2010 August 29
Explanation: The stars are not alone. In the disk of our Milky Way Galaxy about 10 percent of visible matter is in the form of gas, called the interstellar medium (ISM). The ISM is not uniform, and shows patchiness even near our Sun. It can be quite difficult to detect the local ISM because it is so tenuous and emits so little light. This mostly hydrogen gas, however, absorbs some very specific colours that can be detected in the light of the nearest stars. A working map of the local ISM within 10 light-years based on recent observations is shown above. These observations show that our Sun is moving through a Local Interstellar Cloud as this cloud flows outwards from the Scorpius-Centaurus Association star forming region. Our Sun may exit the Local Interstellar Cloud, also called the Local Fluff, during the next 10,000 years. Much remains unknown about the local ISM, including details of its distribution, its origin, and how it affects the Sun and the Earth.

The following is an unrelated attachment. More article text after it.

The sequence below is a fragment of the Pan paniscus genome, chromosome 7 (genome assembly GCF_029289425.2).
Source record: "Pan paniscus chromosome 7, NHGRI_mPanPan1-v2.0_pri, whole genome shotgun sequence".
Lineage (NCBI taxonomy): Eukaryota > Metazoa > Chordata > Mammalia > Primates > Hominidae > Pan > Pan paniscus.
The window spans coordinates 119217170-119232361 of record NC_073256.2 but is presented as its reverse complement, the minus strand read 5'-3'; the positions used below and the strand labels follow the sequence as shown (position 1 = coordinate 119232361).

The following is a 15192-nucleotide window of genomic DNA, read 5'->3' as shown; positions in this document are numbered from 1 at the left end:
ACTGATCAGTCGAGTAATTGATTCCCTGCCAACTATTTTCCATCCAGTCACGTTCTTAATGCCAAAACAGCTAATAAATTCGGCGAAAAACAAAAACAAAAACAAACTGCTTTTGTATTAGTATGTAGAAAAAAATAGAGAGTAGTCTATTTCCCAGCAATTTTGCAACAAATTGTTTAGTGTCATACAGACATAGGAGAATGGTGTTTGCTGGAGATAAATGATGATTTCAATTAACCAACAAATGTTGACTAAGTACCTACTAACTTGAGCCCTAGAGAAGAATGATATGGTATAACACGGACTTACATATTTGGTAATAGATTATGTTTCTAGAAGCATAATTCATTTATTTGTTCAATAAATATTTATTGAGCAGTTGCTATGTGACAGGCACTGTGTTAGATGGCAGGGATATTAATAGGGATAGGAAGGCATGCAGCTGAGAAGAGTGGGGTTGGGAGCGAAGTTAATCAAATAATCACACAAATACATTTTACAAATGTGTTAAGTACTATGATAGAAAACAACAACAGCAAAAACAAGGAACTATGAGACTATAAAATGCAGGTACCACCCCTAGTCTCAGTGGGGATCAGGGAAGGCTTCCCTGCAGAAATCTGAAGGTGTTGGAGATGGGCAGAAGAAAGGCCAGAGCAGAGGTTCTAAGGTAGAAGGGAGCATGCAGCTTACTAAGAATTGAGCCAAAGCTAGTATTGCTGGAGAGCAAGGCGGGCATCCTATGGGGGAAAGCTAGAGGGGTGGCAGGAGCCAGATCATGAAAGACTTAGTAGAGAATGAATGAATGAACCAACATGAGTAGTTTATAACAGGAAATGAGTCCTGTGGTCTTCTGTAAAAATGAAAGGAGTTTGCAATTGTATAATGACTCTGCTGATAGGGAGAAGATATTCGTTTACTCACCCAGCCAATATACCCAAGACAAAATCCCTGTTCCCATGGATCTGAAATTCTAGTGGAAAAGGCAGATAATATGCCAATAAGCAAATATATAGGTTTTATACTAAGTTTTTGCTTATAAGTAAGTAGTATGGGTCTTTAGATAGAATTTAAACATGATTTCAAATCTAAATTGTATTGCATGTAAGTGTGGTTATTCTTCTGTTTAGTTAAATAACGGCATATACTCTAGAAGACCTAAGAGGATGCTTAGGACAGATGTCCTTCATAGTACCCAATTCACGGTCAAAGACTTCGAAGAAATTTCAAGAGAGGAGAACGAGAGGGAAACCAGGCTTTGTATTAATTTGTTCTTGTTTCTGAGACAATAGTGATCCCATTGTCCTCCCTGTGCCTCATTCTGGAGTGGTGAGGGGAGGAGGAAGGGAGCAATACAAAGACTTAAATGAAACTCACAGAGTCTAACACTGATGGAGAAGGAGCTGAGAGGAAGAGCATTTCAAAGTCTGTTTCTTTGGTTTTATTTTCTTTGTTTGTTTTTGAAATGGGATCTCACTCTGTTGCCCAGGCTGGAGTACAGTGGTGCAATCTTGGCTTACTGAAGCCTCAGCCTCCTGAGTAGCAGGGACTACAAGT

Authors & editors:
Jerry Bonnell (UMCP)
NASA Official: Phillip Newman Specific rights apply.
A service of: ASD at NASA / GSFC
& Michigan Tech. U.